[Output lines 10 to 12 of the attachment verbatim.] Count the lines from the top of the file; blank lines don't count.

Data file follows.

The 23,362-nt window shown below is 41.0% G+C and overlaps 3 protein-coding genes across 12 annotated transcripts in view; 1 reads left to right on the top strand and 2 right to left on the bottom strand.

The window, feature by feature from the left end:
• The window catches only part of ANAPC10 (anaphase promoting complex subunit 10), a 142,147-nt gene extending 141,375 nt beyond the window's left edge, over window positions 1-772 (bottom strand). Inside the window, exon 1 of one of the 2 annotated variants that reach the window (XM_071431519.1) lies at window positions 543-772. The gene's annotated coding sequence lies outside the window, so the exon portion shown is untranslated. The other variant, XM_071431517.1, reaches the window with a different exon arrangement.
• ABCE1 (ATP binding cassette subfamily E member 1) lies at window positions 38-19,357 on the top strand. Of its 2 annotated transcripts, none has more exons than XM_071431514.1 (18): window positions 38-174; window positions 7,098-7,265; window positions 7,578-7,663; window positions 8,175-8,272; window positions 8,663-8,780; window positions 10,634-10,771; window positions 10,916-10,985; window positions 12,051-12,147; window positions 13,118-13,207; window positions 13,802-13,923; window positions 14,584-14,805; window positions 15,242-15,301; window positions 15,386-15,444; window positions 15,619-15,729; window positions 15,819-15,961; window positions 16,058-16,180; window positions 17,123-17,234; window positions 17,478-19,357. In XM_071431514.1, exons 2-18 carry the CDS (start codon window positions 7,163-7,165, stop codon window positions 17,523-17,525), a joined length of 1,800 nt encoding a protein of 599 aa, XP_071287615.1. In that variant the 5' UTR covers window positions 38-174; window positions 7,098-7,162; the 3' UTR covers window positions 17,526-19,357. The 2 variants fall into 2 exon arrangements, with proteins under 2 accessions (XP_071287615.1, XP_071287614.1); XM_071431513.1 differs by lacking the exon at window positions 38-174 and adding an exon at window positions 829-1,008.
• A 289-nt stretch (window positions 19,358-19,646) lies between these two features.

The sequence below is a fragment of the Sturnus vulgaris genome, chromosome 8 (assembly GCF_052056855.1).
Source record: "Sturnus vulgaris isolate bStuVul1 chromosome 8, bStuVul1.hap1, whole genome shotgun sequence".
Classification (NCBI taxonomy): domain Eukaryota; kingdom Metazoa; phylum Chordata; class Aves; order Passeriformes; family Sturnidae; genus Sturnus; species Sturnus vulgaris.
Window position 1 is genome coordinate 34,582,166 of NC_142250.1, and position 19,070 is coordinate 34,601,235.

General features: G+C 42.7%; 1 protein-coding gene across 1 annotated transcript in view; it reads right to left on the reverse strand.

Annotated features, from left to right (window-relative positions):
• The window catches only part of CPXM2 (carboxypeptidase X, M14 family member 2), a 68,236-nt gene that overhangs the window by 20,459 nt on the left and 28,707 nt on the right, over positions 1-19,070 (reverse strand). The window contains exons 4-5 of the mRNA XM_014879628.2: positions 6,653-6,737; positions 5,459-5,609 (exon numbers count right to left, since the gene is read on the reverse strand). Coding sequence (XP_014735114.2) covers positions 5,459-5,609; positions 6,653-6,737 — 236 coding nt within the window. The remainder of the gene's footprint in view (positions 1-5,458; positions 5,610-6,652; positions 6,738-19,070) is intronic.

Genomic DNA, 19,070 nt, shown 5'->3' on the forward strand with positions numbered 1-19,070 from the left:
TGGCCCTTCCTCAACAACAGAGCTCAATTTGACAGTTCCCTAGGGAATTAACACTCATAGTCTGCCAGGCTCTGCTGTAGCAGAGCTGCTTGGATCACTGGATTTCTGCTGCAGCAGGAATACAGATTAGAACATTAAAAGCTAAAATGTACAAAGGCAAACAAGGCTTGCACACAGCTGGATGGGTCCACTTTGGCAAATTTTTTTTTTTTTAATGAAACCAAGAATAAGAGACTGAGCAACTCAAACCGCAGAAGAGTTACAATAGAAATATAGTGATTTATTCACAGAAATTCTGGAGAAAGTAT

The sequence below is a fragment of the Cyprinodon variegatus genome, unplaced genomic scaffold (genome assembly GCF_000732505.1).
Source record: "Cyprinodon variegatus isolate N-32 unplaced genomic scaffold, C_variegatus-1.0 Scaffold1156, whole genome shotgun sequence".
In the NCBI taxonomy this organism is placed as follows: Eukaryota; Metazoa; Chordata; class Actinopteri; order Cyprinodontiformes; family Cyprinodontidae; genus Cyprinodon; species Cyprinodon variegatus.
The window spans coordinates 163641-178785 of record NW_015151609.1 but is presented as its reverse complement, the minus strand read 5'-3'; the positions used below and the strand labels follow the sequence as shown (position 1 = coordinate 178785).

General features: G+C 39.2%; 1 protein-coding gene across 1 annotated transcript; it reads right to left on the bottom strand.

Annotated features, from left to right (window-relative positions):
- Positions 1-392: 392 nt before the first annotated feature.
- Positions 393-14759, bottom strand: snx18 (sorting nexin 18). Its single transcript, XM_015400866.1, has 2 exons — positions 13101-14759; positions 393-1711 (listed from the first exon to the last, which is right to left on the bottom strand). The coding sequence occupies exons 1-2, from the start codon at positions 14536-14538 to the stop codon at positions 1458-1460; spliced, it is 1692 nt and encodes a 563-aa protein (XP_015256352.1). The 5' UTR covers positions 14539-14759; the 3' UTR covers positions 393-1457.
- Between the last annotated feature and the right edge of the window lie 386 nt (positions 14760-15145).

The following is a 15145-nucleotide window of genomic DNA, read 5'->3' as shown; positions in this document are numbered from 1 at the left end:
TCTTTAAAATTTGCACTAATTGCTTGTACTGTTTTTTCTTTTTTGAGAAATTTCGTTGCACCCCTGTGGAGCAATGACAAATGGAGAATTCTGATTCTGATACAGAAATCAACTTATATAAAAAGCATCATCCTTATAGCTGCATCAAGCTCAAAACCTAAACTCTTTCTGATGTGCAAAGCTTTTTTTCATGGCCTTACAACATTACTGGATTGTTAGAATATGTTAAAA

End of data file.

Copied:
General features: G+C 42.7%; 1 protein-coding gene across 1 annotated transcript in view; it reads right to left on the reverse strand.

Annotated features, from left to right (window-relative positions):
• The window catches only part of CPXM2 (carboxypeptidase X, M14 family member 2), a 68,236-nt gene that overhangs the window by 20,459 nt on the left and 28,707 nt on the right, over positions 1-19,070 (reverse strand). The window contains exons 4-5 of the mRNA XM_014879628.2: positions 6,653-6,737; positions 5,459-5,609 (exon numbers count right to left, since the gene is read on the reverse strand). Coding sequence (XP_014735114.2) covers positions 5,459-5,609; positions 6,653-6,737 — 236 coding nt within the window. The remainder of the gene's footprint in view (positions 1-5,458; positions 5,610-6,652; positions 6,738-19,070) is intronic.